While our congregation faces many challenges we are truly blessed with a great asset and vital link to the congregation’s past as embodied by our Cantor Emeriti who have served the congregation for a continuous period since the 60s. Rabbi Hazzan David Kane and Rabbi Cantor Gelman (who by the way received his rabbinic smichah this past year) have defined the public worship of our congregation with their beautiful Hazanut and inspiring presences.
One of the challenges I observed after being here a year is the reality of a very fragmented congregation. We are fragmented along generational lines. We have circles of people who know each other well, but do not know other members who have joined the synagogue in recent years. Most of the younger families do not have parents or grandparents in the congregation and most of the older members do not have children or grandchildren active in the congregation. In short we are not yet a cohesive community. We are a congregation of clusters who are disconnected from each other with different needs and expectations.
My theme this year and during the High Holidays is Putting back the Syn (SYN) in synagogue. Putting the Bayit back in Beit Knesset.
Now I am sure putting the syn back in synagogue opened some eyebrows. No, it’s not what you think. Syn is spelled S-Y-N and means to bring together. Our goal this year is to help make our synagogue better at bringing people together.
The second part of our slogan is to put the Bayit back in Beit Knesset. The word for synagogue in Hebrew is Beit Knesset which has the word-Bayit-house embedded within it. That bayit stands for house, home, place of dwelling. As you will learn, we seek to bring Jewish life back home, to link the synagogue to the home.
Everything we are trying to do this year is to build a stronger sense of community in our congregation. Building community means finding new ways to bring people together. Building community means to create new and lasting bonds. Building community involves fostering selflessness, generosity, sacrifice, and support among all our members.
To do this I will propose in my sermons a renewed consideration of the spiritual building blocks of Jewish communal life:
Shabbat-the Sabbath; Tefilah-Prayer; and Gemilut Hasadim-acts of loving kindness. Tomorrow I will share with you my vision for renewing Shabbat at Beth Shalom. On the second day, I will explore with you the great challenges we face making communal prayer meaningful and how we may envision reinvigorating our worship at Beth Shalom. On Kol Nidre I will address how we can create a truly caring community through a renewed commitment on acts of loving kindness.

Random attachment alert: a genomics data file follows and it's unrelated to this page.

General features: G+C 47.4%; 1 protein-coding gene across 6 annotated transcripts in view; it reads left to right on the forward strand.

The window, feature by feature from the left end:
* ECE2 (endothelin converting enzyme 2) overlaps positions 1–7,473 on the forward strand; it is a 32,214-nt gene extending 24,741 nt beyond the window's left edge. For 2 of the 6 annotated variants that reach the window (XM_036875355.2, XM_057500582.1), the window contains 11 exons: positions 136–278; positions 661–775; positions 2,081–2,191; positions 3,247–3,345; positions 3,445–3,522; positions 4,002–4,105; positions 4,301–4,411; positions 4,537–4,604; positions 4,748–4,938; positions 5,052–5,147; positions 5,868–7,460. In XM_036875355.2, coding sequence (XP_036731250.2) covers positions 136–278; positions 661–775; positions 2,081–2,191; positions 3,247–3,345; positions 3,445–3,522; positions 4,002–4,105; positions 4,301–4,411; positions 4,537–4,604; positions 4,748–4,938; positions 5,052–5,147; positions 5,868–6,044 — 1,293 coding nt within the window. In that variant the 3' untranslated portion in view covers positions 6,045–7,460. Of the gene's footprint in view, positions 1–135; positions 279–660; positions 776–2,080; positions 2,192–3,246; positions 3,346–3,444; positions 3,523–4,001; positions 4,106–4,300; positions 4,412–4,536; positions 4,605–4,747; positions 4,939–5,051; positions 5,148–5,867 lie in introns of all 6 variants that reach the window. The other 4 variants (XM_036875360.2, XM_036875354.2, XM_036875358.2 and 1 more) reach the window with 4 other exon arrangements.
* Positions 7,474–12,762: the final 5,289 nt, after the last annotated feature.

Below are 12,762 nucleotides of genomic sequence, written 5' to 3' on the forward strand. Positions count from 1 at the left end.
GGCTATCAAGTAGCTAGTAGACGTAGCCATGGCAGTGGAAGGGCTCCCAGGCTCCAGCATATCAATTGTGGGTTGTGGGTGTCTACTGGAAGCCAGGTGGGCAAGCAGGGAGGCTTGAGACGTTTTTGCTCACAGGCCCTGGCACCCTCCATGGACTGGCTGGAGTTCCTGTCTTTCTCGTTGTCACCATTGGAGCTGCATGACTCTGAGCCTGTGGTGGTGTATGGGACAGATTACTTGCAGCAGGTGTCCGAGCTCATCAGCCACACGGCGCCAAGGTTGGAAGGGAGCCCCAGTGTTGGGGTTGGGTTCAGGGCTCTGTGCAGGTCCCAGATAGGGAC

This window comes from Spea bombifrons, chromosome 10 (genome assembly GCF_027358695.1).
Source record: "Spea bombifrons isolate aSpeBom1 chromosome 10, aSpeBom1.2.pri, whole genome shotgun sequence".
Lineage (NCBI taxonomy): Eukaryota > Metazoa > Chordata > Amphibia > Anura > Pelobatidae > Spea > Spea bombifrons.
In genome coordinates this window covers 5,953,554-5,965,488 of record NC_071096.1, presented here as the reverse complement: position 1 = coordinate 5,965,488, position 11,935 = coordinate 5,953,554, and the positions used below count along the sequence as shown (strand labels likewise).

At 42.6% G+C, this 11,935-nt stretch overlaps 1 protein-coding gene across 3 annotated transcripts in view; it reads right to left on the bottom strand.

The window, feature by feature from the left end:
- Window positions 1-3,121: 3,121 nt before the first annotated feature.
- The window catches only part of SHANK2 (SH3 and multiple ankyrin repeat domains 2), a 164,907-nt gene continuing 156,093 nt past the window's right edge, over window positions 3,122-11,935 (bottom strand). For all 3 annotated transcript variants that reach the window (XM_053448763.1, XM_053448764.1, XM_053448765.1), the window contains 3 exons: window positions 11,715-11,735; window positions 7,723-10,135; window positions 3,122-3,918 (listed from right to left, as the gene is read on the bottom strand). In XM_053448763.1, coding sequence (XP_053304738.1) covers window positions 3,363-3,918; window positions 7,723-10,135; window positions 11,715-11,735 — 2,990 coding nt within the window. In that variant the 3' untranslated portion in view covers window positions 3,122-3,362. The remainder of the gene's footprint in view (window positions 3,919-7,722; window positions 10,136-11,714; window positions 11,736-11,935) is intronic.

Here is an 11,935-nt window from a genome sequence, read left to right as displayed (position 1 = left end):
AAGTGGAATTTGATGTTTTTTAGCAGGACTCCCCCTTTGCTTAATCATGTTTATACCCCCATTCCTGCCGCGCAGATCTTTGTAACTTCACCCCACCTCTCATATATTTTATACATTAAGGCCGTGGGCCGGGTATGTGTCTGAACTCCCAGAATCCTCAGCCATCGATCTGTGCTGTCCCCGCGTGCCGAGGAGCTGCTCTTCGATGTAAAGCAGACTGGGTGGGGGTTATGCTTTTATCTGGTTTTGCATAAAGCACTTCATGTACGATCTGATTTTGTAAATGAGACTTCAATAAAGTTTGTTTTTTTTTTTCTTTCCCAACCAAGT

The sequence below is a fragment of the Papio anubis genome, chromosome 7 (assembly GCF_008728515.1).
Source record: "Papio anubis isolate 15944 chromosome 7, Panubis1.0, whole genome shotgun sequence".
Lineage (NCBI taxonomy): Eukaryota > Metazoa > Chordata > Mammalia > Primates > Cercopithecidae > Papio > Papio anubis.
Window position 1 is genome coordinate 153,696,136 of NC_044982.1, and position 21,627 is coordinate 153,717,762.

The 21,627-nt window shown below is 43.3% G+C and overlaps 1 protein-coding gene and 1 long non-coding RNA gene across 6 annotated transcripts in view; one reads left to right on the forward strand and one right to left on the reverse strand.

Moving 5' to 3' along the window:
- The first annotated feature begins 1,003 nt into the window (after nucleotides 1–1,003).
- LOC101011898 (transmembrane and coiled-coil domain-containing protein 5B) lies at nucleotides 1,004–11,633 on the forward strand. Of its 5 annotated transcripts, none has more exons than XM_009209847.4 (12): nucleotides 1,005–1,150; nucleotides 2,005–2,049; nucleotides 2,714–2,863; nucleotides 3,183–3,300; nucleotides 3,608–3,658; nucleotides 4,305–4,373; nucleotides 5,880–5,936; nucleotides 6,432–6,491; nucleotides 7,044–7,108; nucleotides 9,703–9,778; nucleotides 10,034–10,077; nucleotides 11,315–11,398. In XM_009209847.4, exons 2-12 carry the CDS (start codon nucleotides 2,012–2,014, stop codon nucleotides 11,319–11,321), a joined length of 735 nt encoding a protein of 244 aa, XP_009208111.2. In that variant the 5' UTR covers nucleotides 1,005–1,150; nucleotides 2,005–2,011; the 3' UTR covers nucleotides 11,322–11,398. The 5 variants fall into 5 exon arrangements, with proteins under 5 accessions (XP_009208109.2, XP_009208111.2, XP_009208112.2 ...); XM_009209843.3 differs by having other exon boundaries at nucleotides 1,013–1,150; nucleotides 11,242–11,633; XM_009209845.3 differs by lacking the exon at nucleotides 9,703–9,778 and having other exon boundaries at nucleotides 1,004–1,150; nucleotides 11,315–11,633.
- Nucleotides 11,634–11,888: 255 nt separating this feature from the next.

My last sermon on Yom Kippur will move from a local focus to sharing with you my sense of the unusual times that we are witnessing. We have as the Chinese are apt to say the fortune to live in interesting times.
These are times of heightened worry and uncertainty. We will need each other. We need family and friendship. We need people to lean on. We need a responsive community composed of members who are genuinely concerned about each other and are ready to be supportive in times of need.
The writer, Mitch Albom, who wrote the beautiful book, Tuesdays with Maury, captures the underlying purpose of the changes we will introduce to you these High Holidays. He wrote,
“The way you get meaning into your life is to devote yourself to loving others, devote yourself to your community around you, and devote yourself to creating something that gives you purpose and meaning.” I seek to inspire you to focus anew on each of these critical areas of life: caring for others, serving community, and seeking meaning and purpose.
Please join us as we put the Syn back in synagogue and the Bayit back in Beit Knesset.